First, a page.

‘My main takeaway is that the legal profession is made up of human beings, advising human beings, and depending on the area of practice that you are in, it can be very human topics. I found it interesting that Family Courts found it difficult to conduct hearings online. There were comments in the legal press about it being more difficult to empathise with individuals and handle family hearings sensitively via digital hearings. I think that’s because there’s huge value in being in someone’s physical presence in terms of picking up on non-verbal cues and reactions.’
‘The other thing that I think resonated with people was the enduring need for legal and technical understanding, and the ability to problem-solve, digest and interrogate black letter law. I think that it is easy to get distracted by the brave new world of the legal profession, and especially legal tech - but at the end of the day, the law is a technical profession as well.’
‘I think law is always going to be a human profession. There are fundamentals about the practice of law that will never change, in my opinion. That’s why those technical legal skills are so important, but I think that it is an interesting time for change. I think our current circumstances have nudged people further along that journey more quickly, than if Covid-19 had not happened. The legal profession traditionally views itself as pretty resistant to change, and I think that the fact that it has adjusted very quickly to a set-up where the vast majority of us are working from home now, suggests that the profession is more capable of coping with change than it perhaps thought it was.’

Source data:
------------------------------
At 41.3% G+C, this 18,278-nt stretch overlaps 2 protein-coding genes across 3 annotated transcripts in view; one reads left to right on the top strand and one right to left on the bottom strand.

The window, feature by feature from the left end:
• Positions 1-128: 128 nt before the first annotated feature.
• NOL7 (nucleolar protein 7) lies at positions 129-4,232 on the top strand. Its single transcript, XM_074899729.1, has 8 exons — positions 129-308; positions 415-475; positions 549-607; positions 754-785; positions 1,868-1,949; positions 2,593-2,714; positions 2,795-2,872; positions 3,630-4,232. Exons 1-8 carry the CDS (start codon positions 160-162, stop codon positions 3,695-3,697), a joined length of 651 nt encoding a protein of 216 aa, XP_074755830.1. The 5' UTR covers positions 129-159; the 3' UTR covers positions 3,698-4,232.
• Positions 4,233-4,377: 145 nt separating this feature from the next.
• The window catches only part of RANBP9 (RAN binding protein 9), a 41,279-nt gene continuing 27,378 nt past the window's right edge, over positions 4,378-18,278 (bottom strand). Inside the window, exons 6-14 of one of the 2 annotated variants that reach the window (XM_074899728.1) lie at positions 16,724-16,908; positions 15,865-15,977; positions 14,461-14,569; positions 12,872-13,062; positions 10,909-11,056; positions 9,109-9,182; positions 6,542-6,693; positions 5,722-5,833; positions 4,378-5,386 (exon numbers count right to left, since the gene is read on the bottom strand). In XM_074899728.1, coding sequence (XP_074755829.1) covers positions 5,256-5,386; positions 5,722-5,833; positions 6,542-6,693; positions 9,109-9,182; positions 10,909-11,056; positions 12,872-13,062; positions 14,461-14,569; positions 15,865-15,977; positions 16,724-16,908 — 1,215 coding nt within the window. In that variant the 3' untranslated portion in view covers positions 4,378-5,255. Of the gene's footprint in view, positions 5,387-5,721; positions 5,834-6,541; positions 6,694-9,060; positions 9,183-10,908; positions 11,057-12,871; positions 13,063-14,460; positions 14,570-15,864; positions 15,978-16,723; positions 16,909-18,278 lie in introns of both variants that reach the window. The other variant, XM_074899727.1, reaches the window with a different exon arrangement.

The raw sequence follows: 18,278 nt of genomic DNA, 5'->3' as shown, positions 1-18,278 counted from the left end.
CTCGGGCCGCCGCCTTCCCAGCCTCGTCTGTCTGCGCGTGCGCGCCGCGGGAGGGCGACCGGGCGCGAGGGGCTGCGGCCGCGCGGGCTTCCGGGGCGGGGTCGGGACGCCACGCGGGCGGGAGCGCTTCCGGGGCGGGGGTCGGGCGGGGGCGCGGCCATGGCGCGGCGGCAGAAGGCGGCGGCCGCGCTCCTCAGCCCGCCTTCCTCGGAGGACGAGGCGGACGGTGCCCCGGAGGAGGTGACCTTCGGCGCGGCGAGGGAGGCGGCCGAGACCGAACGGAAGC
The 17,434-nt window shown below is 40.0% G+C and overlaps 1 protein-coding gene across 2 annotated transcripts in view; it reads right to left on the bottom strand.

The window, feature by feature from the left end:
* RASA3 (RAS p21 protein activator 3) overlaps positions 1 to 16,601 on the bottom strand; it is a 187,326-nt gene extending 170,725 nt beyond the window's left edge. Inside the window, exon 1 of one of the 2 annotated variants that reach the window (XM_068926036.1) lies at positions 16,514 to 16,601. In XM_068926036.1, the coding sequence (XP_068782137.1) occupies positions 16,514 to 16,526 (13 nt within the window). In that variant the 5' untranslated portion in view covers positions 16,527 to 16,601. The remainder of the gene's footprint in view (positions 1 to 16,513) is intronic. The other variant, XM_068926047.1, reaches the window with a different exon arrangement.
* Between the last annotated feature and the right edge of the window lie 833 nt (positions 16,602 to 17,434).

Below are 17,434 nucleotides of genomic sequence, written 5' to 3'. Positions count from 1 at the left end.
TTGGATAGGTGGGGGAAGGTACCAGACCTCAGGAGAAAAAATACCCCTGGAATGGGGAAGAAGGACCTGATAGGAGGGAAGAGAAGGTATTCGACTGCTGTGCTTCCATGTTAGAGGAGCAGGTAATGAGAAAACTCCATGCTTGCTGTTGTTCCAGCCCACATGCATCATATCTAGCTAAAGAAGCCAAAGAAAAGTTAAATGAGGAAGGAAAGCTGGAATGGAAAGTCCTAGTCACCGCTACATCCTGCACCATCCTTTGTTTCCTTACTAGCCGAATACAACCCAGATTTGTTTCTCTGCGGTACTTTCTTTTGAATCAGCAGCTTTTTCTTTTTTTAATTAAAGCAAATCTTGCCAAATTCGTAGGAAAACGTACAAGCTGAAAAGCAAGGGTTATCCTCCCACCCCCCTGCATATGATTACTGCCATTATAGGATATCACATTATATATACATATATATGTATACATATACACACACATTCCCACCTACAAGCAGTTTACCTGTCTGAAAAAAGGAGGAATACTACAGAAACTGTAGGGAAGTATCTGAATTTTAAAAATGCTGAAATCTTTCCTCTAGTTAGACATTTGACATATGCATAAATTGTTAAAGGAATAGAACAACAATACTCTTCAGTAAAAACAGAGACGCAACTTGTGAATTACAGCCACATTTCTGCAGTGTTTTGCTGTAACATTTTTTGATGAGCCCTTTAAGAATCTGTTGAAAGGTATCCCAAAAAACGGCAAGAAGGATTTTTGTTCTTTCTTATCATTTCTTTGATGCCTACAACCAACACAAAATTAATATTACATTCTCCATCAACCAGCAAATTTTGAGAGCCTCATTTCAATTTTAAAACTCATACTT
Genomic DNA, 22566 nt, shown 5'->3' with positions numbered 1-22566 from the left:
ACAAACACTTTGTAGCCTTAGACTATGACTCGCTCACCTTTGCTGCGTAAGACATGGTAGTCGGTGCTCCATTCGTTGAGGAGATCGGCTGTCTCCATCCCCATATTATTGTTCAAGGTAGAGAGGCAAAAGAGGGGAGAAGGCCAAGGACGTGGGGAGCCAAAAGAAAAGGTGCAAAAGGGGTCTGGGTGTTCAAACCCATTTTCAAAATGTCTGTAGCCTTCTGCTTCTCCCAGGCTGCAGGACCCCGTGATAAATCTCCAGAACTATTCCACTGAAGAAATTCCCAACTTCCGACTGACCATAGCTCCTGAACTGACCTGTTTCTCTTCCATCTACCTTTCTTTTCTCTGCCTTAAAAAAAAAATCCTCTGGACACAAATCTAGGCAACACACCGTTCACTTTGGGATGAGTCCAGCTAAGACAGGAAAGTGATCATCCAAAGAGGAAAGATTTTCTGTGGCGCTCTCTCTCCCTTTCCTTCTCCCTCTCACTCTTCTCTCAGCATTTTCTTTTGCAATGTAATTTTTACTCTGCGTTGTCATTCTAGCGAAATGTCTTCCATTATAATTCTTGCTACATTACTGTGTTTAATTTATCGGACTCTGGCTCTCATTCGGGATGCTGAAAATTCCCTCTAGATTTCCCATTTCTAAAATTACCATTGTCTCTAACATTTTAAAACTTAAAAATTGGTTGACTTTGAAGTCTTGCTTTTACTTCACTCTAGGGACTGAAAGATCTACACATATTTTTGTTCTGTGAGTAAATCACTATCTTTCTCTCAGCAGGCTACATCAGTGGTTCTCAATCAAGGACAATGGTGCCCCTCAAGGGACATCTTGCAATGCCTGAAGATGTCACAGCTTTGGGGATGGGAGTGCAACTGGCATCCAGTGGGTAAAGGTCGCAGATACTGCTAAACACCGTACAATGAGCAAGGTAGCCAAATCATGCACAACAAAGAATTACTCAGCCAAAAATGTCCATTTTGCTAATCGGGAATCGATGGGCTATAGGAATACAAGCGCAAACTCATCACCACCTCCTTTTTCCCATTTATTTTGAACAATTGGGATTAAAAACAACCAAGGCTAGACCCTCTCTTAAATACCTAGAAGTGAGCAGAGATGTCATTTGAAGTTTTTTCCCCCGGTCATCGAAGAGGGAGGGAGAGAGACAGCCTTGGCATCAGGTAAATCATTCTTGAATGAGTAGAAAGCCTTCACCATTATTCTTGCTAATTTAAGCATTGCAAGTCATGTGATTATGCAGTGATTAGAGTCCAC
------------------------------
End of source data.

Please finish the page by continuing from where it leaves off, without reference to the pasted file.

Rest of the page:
‘I think the main thing that we do [at LexisNexis] is to keep talking to our customers and clients. By keeping conversations going, asking questions and listening to them, we can start to spot patterns and trends emerging, and get a sense of where things might end up. In terms of personally managing that uncertainty, it’s a combination of having conversations externally and internally. We have a really multi-disciplinary team of people here [at LexisNexis] - including lawyers, paralegals, product developers, customer experience experts - so collaborating, sharing information, and sense-checking ideas is really important.
Kate’s responsibility coordinating the Brexit strategy for LexisNexis UK has given her a resilient mindset towards this kind of uncertainty: ‘For things like Brexit, which are either fast-moving or very unclear and opaque, it’s just taking it one day at a time, and being prepared to pivot if necessary. I think it’s important not to get too attached to one outcome, or one result or one project, but being prepared to adapt and adjust as you go along - it comes back to that resilient mindset and not being afraid to fail.’
Click to read Legal Cheek's interview with Kate Gaskell, conducted in May 2020:
Why lawyers of the 2020s need to force themselves out their comfort zone, May 2020